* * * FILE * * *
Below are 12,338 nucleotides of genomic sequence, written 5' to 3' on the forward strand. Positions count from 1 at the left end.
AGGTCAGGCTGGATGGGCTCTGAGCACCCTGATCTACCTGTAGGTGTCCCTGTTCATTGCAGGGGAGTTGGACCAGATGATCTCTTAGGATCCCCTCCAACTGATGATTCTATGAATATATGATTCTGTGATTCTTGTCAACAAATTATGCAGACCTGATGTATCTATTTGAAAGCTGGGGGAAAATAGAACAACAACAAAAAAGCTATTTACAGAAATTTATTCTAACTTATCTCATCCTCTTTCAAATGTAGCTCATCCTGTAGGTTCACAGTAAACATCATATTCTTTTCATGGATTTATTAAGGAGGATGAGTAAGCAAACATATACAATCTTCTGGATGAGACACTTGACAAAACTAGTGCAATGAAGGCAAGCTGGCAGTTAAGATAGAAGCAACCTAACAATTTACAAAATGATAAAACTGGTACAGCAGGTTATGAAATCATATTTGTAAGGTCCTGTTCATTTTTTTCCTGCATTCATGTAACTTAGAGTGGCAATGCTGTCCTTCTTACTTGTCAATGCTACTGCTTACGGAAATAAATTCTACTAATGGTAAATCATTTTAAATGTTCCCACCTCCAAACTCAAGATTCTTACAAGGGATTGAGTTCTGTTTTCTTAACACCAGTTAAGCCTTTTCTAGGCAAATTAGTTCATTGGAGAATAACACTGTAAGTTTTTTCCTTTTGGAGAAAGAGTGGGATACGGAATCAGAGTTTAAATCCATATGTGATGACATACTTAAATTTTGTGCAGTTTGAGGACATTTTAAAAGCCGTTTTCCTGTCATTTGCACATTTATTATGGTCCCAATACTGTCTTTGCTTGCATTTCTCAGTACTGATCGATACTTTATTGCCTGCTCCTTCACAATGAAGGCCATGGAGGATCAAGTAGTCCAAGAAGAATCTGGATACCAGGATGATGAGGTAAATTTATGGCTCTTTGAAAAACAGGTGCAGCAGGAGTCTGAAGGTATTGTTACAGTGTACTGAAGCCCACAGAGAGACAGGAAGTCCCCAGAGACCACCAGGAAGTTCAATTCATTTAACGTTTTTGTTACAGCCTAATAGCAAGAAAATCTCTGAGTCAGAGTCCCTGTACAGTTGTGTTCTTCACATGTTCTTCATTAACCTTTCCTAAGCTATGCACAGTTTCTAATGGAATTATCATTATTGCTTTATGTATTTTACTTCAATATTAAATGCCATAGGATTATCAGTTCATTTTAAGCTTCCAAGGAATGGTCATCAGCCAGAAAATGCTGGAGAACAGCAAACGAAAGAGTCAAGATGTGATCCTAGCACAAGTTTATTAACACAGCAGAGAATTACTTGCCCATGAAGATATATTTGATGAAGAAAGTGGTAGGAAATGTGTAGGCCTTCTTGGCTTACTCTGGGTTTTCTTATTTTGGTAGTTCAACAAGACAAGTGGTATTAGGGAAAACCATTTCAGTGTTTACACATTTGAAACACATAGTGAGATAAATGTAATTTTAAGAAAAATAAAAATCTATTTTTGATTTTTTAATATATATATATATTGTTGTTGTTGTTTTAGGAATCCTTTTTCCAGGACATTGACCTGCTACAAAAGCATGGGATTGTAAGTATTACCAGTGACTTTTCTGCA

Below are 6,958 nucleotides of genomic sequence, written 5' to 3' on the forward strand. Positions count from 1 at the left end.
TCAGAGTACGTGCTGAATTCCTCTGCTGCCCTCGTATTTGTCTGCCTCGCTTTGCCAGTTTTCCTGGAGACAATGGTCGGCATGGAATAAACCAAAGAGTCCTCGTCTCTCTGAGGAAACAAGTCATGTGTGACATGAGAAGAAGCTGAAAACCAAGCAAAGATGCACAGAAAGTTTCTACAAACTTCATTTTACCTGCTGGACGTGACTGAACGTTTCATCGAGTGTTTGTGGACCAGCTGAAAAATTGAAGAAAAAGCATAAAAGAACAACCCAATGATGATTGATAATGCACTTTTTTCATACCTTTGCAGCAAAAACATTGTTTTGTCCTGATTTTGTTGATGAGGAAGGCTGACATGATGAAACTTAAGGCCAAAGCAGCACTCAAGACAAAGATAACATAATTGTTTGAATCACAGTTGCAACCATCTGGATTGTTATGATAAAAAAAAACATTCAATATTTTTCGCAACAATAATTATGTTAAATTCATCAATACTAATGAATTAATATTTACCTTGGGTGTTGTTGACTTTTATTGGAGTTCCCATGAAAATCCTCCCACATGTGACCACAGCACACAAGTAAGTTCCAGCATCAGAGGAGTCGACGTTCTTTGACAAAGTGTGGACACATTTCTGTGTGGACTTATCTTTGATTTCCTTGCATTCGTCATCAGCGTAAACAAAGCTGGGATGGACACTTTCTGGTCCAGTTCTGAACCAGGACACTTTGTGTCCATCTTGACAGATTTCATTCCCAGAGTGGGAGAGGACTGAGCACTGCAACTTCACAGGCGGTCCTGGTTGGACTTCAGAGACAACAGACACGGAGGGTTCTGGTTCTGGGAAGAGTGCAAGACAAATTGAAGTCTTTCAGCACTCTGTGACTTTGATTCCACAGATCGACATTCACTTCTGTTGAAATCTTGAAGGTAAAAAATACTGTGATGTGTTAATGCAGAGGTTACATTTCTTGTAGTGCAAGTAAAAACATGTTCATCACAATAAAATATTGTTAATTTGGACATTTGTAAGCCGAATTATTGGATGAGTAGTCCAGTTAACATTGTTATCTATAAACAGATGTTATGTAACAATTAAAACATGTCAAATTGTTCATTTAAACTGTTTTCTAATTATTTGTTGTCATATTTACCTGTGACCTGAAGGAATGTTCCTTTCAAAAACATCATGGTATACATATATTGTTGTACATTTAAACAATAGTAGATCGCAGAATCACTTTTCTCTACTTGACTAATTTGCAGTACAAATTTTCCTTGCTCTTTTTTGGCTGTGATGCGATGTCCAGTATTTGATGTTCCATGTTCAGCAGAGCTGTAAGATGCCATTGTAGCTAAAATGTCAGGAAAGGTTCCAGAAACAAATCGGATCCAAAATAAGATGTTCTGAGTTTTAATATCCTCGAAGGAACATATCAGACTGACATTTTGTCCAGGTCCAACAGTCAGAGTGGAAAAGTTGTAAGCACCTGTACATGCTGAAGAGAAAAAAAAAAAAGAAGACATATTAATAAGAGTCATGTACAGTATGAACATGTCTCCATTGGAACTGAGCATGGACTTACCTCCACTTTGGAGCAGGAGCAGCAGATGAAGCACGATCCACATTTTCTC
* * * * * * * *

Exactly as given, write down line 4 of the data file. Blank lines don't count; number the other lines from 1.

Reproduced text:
TCAGAGTACGTGCTGAATTCCTCTGCTGCCCTCGTATTTGTCTGCCTCGCTTTGCCAGTTTTCCTGGAGACAATGGTCGGCATGGAATAAACCAAAGAGTCCTCGTCTCTCTGAGGAAACAAGTCATGTGTGACATGAGAAGAAGCTGAAAACCAAGCAAAGATGCACAGAAAGTTTCTACAAACTTCATTTTACCTGCTGGACGTGACTGAACGTTTCATCGAGTGTTTGTGGACCAGCTGAAAAATTGAAGAAAAAGCATAAAAGAACAACCCAATGATGATTGATAATGCACTTTTTTCATACCTTTGCAGCAAAAACATTGTTTTGTCCTGATTTTGTTGATGAGGAAGGCTGACATGATGAAACTTAAGGCCAAAGCAGCACTCAAGACAAAGATAACATAATTGTTTGAATCACAGTTGCAACCATCTGGATTGTTATGATAAAAAAAAACATTCAATATTTTTCGCAACAATAATTATGTTAAATTCATCAATACTAATGAATTAATATTTACCTTGGGTGTTGTTGACTTTTATTGGAGTTCCCATGAAAATCCTCCCACATGTGACCACAGCACACAAGTAAGTTCCAGCATCAGAGGAGTCGACGTTCTTTGACAAAGTGTGGACACATTTCTGTGTGGACTTATCTTTGATTTCCTTGCATTCGTCATCAGCGTAAACAAAGCTGGGATGGACACTTTCTGGTCCAGTTCTGAACCAGGACACTTTGTGTCCATCTTGACAGATTTCATTCCCAGAGTGGGAGAGGACTGAGCACTGCAACTTCACAGGCGGTCCTGGTTGGACTTCAGAGACAACAGACACGGAGGGTTCTGGTTCTGGGAAGAGTGCAAGACAAATTGAAGTCTTTCAGCACTCTGTGACTTTGATTCCACAGATCGACATTCACTTCTGTTGAAATCTTGAAGGTAAAAAATACTGTGATGTGTTAATGCAGAGGTTACATTTCTTGTAGTGCAAGTAAAAACATGTTCATCACAATAAAATATTGTTAATTTGGACATTTGTAAGCCGAATTATTGGATGAGTAGTCCAGTTAACATTGTTATCTATAAACAGATGTTATGTAACAATTAAAACATGTCAAATTGTTCATTTAAACTGTTTTCTAATTATTTGTTGTCATATTTACCTGTGACCTGAAGGAATGTTCCTTTCAAAAACATCATGGTATACATATATTGTTGTACATTTAAACAATAGTAGATCGCAGAATCACTTTTCTCTACTTGACTAATTTGCAGTACAAATTTTCCTTGCTCTTTTTTGGCTGTGATGCGATGTCCAGTATTTGATGTTCCATGTTCAGCAGAGCTGTAAGATGCCATTGTAGCTAAAATGTCAGGAAAGGTTCCAGAAACAAATCGGATCCAAAATAAGATGTTCTGAGTTTTAATATCCTCGAAGGAACATATCAGACTGACATTTTGTCCAGGTCCAACAGTCAGAGTGGAAAAGTTGTAAGCACCTGTACATGCTGAAGAGAAAAAAAAAAAAGAAGACATATTAATAAGAGTCATGTACAGTATGAACATGTCTCCATTGGAACTGAGCATGGACTTACCTCCACTTTGGAGCAGGAGCAGCAGATGAAGCACGATCCACATTTTCTC